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2.6 Computing Statistics

So far, the classes we've defined have modeled mathematical abstractions like rectangles and complex numbers. It is easy to imagine other objects that model things like a mailing address or a record in a database. This is not a requirement, however: classes do not have to model "things." They merely have to hold some state (i.e., define some fields) and optionally define methods to manipulate that state. Example 2-6 is just this kind of class: it computes simple statistics about a series of numbers. As numbers are passed to the addDatum( ) method, the Averager class updates its internal state so that its other methods can easily return the average and standard deviation of the numbers that have been passed to it so far. Although this Averager class does not model any "thing," we've followed the Java naming convention of giving classes names that are nouns (although, in this case, we had to use a noun that does not appear in any dictionary).

Example 2-6. Averager.java
package je3.classes;
 * A class to compute the running average of numbers passed to it
public class Averager {
    // Private fields to hold the current state.
    private int n = 0;
    private double sum = 0.0, sumOfSquares = 0.0;

     * This method adds a new datum into the average.
    public void addDatum(double x) {
        sum += x;
        sumOfSquares += x * x;
    /** This method returns the average of all numbers passed to addDatum( ) */
    public double getAverage( ) { return sum / n; }

    /** This method returns the standard deviation of the data */
    public double getStandardDeviation( ) {
          return Math.sqrt(((sumOfSquares - sum*sum/n)/n));

    /** This method returns the number of numbers passed to addDatum( ) */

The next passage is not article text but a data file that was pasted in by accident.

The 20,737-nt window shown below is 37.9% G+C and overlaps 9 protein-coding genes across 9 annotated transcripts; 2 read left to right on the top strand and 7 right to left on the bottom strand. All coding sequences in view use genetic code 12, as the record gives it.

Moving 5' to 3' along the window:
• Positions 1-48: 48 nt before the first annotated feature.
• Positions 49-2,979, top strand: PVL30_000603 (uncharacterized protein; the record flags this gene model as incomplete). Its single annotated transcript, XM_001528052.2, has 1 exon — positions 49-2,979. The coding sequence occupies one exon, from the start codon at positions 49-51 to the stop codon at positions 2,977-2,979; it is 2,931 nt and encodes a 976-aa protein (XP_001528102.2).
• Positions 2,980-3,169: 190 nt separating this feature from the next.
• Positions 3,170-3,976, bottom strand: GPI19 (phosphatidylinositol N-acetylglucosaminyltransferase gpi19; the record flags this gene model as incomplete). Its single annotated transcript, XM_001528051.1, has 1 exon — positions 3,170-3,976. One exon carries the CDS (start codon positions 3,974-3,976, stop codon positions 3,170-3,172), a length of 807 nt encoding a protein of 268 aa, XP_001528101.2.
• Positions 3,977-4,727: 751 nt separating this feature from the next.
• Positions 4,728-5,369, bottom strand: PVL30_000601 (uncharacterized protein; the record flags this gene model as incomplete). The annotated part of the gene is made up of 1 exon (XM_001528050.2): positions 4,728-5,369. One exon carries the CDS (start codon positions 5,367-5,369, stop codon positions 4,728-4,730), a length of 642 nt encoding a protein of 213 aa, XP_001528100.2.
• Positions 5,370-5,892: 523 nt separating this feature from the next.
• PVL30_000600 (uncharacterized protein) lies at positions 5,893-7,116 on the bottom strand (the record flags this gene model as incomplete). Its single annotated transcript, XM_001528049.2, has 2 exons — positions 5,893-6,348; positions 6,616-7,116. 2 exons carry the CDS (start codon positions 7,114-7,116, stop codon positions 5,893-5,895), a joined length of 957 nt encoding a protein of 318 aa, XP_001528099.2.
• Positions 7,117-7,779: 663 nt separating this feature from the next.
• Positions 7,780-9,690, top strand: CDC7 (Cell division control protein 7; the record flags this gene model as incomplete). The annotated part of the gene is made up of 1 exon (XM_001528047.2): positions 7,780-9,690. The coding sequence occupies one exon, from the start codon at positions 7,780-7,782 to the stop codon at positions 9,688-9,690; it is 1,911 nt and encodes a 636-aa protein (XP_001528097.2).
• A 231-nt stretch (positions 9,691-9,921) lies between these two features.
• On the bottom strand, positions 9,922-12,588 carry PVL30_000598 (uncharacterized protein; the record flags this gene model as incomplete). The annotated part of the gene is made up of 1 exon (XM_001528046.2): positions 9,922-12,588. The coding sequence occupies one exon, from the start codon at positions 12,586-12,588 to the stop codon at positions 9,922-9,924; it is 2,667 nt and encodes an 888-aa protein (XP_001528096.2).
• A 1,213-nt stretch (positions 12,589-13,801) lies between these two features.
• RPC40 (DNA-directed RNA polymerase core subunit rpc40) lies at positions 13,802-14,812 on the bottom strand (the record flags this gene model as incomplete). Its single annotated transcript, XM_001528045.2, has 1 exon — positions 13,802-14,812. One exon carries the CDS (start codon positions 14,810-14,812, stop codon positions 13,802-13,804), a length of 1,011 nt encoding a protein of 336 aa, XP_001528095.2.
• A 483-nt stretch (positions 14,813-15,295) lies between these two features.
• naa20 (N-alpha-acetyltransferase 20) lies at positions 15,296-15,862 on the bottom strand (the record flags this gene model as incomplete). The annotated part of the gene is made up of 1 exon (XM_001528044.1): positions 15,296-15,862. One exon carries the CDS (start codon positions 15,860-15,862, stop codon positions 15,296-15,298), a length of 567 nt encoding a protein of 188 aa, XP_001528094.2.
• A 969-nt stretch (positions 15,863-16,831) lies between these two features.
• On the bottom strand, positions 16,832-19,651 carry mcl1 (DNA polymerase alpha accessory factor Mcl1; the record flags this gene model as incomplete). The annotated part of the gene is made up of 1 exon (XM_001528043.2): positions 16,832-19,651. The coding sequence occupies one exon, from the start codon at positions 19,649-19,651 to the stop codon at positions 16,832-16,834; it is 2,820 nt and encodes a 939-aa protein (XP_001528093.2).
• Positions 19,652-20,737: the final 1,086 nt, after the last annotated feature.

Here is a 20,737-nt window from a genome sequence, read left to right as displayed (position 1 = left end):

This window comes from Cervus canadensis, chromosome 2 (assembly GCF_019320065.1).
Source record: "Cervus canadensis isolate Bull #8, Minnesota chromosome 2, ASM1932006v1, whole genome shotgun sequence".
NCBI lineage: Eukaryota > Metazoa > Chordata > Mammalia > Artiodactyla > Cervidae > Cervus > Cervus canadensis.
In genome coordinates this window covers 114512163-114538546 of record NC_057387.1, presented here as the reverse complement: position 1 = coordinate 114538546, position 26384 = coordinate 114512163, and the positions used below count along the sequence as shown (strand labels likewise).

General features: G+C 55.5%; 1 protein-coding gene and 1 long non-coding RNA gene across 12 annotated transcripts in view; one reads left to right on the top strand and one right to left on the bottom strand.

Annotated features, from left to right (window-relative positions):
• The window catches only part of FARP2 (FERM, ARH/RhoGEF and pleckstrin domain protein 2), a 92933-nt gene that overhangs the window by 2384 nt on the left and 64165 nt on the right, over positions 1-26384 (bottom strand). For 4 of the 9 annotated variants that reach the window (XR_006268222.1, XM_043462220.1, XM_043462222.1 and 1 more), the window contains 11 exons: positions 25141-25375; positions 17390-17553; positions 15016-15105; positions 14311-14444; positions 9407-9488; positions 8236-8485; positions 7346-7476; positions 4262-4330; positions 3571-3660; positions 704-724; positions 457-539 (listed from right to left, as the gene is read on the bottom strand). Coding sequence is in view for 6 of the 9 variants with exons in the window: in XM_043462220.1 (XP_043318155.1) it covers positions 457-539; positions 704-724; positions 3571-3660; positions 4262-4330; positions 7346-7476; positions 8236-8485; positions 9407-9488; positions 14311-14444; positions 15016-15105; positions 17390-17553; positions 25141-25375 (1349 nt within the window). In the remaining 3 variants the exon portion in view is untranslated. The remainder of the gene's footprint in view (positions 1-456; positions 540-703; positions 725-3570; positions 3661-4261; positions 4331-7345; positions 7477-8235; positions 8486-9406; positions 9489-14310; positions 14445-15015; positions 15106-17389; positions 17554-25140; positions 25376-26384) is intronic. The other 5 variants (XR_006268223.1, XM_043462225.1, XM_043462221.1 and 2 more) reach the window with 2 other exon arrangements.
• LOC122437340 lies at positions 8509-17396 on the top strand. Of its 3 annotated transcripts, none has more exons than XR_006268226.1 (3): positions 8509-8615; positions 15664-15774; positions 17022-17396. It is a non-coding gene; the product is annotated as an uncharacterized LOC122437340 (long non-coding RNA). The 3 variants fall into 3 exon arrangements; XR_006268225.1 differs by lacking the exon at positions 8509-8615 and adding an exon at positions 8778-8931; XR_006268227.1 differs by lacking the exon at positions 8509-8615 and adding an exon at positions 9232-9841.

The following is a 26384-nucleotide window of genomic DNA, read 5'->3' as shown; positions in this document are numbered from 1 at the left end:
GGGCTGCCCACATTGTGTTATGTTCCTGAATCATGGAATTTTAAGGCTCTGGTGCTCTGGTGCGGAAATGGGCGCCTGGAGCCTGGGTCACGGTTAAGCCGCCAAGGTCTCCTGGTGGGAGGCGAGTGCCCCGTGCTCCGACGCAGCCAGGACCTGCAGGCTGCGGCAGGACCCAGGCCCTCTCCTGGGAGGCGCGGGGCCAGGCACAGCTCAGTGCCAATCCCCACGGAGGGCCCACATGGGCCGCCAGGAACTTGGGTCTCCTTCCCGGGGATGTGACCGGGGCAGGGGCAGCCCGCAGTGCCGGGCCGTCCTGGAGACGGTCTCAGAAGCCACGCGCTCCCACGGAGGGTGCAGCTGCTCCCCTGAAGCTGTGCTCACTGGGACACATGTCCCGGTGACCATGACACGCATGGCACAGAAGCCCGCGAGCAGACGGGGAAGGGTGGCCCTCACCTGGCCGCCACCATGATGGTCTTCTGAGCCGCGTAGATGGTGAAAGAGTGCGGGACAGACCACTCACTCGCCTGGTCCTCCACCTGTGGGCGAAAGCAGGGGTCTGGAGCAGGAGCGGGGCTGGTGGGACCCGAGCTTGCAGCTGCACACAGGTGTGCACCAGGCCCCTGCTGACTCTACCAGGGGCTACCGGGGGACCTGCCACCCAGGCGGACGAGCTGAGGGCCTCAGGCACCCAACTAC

public double getNum( ) { return n; }

    /** This method returns the sum of all numbers passed to addDatum( ) */
    public double getSum( ) { return sum; }

    /** This method returns the sum of the squares of all numbers. */
    public double getSumOfSquares( ) { return sumOfSquares; }

    /** This method resets the Averager object to begin from scratch */
    public void reset( ) { n = 0; sum = 0.0; sumOfSquares = 0.0; }

     * This nested class is a simple test program we can use to check that 
     * our code works okay.
    public static class Test {
        public static void main(String args[  ]) {
            Averager a = new Averager( );
            for(int i = 1; i <= 100; i++) a.addDatum(i);
            System.out.println("Average: " + a.getAverage( ));
            System.out.println("Standard Deviation: " +
                               a.getStandardDeviation( ));
            System.out.println("N: " + a.getNum( ));
            System.out.println("Sum: " + a.getSum( ));
            System.out.println("Sum of squares: " + a.getSumOfSquares( ));

Example 2-6 introduces an important new feature. The Averager class defines a static inner class named Test. This class, Averager.Test, contains a main( ) method and is thus a standalone program suitable for testing the Averager class. When you compile the Averager.java file, you get two class files, Averager.class and Averager$Test.class. Running this nested Averager.Test class is a little tricky. You ought to be able to do so like this:

% java je3.classes.Averager.Test

However, current versions of the Java SDK don't correctly map from the class name Averager.Test to the class file Averager$Test.class. So, to run the test program, you must invoke the Java interpreter using a $ character instead of a . character in the class name:

% java je3.classes.Averager$Test

On a Unix system, however, you should be aware that the $ character has special significance and must be escaped. Therefore, on such a system, you have to type:

% java je3.classes.Averager\$Test


% java 'je3.classes.Averager$Test'

You must use this technique whenever you need to run a Java program that is defined as an inner class.

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